• Develop policy to influence state and federal policy on systemic transformational change in school districts.
General Admissions Criteria
  • Team Participation . Only teams of educators from a school system are eligible to apply for admission to the program.
  • Commitment to Transform Their Systems . To be accepted to the Institute each team must have a firm, written commitment from their key stakeholders to transform their school systems using what they learn in the Institute.
  • Work Experience . Each member of the team applying for admission to the Institute must have a minimum of five years of professional post-bachelor degree experience working in a school system.
  • Master’s Degree . Further, a graduate-level program for preparing change leaders should be at the post-master’s level. Each member of the team applying for admission to the Institute must have a master’s degree or higher in an education field.
  • Disposition for Change Leadership . Not everyone is cut out for change leadership. This challenging responsibility requires a special breed of leader with identifiable traits (see Duffy and Reigeluth’s traits earlier in this chapter). Some of these traits are trainable, but others, like personality, are not. People either have those non-trainable traits, or they don’t.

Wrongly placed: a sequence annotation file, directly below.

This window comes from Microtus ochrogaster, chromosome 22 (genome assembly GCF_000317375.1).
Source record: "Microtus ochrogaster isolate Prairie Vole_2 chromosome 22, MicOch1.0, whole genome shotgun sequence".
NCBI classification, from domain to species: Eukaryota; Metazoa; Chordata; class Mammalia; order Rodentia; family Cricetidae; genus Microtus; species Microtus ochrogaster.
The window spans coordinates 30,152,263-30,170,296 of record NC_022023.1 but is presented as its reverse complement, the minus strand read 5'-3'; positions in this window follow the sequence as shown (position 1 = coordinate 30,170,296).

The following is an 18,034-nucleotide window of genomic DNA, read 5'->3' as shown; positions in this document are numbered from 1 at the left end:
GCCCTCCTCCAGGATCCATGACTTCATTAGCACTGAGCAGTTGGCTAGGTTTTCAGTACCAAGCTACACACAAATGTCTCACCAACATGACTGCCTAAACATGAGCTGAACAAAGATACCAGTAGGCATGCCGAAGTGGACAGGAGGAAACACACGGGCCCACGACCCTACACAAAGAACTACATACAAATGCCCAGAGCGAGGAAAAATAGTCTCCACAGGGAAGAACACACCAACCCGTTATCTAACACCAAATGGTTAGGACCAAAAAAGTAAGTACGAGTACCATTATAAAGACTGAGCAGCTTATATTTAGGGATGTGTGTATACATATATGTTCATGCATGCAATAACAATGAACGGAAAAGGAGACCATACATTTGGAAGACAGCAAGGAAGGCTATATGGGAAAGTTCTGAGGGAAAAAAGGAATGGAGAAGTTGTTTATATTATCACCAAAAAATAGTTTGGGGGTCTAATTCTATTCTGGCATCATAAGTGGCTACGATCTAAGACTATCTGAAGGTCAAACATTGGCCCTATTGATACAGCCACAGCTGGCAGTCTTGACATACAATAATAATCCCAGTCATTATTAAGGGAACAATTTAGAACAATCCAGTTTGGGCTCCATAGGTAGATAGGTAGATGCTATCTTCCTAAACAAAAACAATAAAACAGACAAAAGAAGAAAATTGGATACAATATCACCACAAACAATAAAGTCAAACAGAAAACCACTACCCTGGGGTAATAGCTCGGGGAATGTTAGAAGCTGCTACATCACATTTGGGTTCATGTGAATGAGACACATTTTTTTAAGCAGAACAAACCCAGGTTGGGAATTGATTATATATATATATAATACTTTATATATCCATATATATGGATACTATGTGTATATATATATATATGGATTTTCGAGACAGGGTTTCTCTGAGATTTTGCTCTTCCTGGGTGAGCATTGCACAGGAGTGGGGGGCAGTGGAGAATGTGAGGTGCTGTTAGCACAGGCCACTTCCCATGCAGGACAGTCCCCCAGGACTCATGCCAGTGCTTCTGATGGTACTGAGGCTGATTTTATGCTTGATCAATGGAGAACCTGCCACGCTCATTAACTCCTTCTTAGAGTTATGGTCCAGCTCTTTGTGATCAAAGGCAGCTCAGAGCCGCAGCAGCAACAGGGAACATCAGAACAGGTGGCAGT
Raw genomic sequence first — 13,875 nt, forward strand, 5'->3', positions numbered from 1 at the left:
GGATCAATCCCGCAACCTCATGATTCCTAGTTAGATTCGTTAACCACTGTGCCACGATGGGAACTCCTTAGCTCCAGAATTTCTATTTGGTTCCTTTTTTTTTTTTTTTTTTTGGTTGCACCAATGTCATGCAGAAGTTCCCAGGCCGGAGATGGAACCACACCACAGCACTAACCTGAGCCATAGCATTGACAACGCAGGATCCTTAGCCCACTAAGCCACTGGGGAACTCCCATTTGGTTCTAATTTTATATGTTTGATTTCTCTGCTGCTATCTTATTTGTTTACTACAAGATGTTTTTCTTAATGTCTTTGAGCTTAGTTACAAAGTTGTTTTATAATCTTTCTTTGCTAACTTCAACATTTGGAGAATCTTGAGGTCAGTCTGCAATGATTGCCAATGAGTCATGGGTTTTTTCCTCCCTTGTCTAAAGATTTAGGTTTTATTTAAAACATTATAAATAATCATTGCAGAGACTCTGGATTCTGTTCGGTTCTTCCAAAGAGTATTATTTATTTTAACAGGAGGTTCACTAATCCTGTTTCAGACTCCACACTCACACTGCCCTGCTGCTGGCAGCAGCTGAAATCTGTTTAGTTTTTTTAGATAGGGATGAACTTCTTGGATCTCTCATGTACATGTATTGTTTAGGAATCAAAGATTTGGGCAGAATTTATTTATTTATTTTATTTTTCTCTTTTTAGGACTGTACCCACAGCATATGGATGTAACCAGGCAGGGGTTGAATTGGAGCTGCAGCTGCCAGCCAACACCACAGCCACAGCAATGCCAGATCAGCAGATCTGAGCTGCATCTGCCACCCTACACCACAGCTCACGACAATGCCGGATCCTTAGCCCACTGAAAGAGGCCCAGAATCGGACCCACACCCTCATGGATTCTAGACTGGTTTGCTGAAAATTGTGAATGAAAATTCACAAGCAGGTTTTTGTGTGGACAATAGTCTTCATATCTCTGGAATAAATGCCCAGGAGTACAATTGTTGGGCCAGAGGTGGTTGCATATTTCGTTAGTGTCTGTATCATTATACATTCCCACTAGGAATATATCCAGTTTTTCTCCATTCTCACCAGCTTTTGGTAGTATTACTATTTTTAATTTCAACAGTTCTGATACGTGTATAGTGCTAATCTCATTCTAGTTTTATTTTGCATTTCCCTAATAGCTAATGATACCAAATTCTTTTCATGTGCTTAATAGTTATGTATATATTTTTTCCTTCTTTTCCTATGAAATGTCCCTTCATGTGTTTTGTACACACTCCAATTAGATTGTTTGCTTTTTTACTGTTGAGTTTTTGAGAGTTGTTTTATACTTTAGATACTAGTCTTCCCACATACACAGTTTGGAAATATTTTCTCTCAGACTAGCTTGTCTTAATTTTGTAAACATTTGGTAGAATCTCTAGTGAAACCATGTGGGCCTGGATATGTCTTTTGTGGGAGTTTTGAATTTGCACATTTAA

The disposition for change leadership should be a trait of the team applying for admission rather than traits held by each individual on the team. The disposition for change leadership can be assessed by surveying the attitudes of each member of a team applying for admission and then calculating a team profile. If the profile indicates that the team, as a whole, has a disposition for change leadership then that team may be considered for admission to the Institute. During Summer 1 some of the learning activities will focus on refining and enhancing the team’s disposition for change leadership. If individual members enter the Institute without a clearly defined disposition for change leadership these learning activities will aim to help reshape their pre-dispositions.
Specific Admissions Criteria
Criteria Rationale for Each Criterion